Qld, Tasmania shuts borders to non-essential journey

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Queensland will shut its borders to everyone who is isn’t entering the state for work, medical appointments or to deliver freight.

All other visitors will be turned away from midnight tonight as the state ramps up its response to the coronavirus outbreak.

It follows a similar move by Tasmania earlier today.

RELATED: The number of COVID-19 cases in Australia

Border travel will be policed in an RBT-style with officers stationed to determine who needs to cross and allowing them through quickly, AAP reported.

Officials are working with airlines to ensure passengers will know what will happen when they arrive in Queensland before they board flights. Travelling from Tweed to Coolangatta for work is allowed.

Queenslanders returning to the state will have to self-quarantine for two weeks.

Earlier, Tasmania increased its fight against a growing number of coronavirus cases by shutting down the trans-Tasman ferry line to everyone except “essential travellers” and Tasmanian residents.

The move is one of the hardest enforced in Australia, meaning any visitor (excluding essential travellers or residents) will not be allowed to enter the state.

Tasmania’s tally of coronavirus cases has risen to 28, with the state introducing tighter social distancing measures.

Premier Peter Gutwein announced on Tuesday that the new “hard-line” position would enable authorities to turn people away if they arrived on the TT-Line without a good reason to enter the state.

The state had previously said any non-essential entrants would be subject to mandatory 14-day quarantine.

“In terms of TT-Line, as of today there is a hard-line position in place that unless you’re an essential traveller, or a Tasmanian returning home on the TT-Line, you will not be travelling with us,” Mr Gutwein told reporters.

“The self-isolation rules have been applied and largely are being adhered to, but I want to be absolutely certain and so, as from today, if you are travelling to Tasmania and it’s non-essential travel, do not come. Do not get on the TT-Line. What we will do is turn you around and ask you to go back.”

The new stance is Australia’s strictest internal border control so far.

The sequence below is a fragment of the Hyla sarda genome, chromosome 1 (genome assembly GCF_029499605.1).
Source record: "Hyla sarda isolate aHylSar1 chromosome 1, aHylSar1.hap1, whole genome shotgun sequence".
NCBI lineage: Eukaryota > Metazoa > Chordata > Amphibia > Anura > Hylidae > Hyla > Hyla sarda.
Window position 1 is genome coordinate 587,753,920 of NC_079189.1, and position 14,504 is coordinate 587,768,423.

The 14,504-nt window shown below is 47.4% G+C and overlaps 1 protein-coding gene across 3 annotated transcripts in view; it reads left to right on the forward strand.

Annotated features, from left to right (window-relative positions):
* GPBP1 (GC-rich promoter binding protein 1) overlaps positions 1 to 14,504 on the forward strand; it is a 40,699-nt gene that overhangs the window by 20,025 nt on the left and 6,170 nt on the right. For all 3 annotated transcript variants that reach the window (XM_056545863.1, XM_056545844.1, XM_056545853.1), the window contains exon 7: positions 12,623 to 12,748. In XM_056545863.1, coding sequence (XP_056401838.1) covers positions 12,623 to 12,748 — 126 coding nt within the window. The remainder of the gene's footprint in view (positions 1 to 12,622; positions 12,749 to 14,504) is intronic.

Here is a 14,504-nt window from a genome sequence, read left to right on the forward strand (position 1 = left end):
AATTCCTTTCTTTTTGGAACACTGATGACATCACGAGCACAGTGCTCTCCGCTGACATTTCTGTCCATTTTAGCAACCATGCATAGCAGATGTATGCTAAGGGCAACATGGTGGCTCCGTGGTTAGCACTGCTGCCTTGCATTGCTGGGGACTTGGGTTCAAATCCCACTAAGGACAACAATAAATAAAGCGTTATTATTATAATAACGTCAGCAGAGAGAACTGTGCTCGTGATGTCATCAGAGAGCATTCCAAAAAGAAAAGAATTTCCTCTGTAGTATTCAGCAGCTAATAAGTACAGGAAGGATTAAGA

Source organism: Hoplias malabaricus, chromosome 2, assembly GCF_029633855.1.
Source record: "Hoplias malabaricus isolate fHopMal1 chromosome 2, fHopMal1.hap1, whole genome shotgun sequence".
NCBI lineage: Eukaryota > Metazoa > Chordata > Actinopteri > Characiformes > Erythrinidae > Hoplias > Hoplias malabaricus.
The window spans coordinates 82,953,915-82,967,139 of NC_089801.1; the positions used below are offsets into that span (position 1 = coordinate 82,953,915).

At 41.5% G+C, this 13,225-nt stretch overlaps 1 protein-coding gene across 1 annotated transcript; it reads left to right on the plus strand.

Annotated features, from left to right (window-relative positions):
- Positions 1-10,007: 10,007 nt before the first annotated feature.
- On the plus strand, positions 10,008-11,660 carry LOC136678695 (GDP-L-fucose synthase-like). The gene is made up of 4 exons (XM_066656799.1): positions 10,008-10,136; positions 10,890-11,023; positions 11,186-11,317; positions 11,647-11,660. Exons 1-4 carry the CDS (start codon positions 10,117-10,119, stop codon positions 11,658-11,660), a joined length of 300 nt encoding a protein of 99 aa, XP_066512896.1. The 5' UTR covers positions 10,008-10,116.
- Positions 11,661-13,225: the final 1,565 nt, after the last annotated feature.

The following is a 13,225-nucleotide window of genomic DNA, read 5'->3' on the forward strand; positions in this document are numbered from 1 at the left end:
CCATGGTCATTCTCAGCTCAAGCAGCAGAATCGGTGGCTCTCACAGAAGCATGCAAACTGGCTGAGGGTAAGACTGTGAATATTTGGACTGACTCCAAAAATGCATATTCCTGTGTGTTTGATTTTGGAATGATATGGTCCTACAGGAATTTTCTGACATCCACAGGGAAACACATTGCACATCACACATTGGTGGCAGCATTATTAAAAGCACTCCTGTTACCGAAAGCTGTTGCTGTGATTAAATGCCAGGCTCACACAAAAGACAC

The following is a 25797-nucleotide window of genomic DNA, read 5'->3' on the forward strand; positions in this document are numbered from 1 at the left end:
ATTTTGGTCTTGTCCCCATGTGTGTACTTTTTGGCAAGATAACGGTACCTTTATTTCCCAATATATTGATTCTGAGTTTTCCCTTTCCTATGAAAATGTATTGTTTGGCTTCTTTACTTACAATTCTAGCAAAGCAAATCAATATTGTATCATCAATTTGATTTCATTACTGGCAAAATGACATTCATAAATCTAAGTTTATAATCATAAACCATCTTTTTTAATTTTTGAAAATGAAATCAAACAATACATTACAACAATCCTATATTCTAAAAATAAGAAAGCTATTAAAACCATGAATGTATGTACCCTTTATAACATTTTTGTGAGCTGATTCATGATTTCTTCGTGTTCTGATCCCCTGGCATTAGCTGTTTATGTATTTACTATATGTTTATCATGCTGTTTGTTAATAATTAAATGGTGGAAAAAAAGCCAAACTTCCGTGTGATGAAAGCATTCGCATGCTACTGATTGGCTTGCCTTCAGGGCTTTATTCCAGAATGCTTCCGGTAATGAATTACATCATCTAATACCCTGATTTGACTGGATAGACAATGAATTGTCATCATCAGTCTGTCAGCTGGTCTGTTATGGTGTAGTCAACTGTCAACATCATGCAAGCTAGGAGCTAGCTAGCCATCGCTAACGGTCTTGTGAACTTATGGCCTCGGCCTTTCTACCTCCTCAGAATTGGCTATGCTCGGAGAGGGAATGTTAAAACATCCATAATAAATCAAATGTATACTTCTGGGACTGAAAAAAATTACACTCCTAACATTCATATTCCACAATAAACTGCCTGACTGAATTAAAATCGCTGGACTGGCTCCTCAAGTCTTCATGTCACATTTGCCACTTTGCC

Tasmanian officials also gave an update on the state’s latest coronavirus numbers released last night.

RELATED: Coronavirus live updates

There were a further six cases detected – bringing the state’s total to 28 – five of them from cruise ships and one recently returned from overseas.

Four came from the Ruby Princess that arrived in Sydney on March 19, and one was from the Celebrity Solstice that arrived in Sydney on March 20.

In total, 11 of Tasmania’s 28 cases came from cruise ships – nine from the Ruby Princess, one from the Celebrity Solstice and one from the Ovation of the Seas.

Anyone who was on any of those three ships, or the Voyager of the Seas, are being ordered to self-isolate for 14 days.

In a further effort to help fight the coronavirus, the University of Tasmania has put its accommodation in the hands of the Government.

“The Tasmanian Government has requested that we make our inner-city Fountainside apartments available for the COVID-19 response,” University of Tasmania vice-chancellor Professor Rufus Black said.

“We are incredibly grateful for the understanding of our students, who will move to other inner-city university apartments, freeing up 50 ensuite rooms.”

The facilities will be ready for the Government from today.

On Sunday, The Tasmanian health department announced that five new cases were confirmed. All of them returned to the state from overseas.

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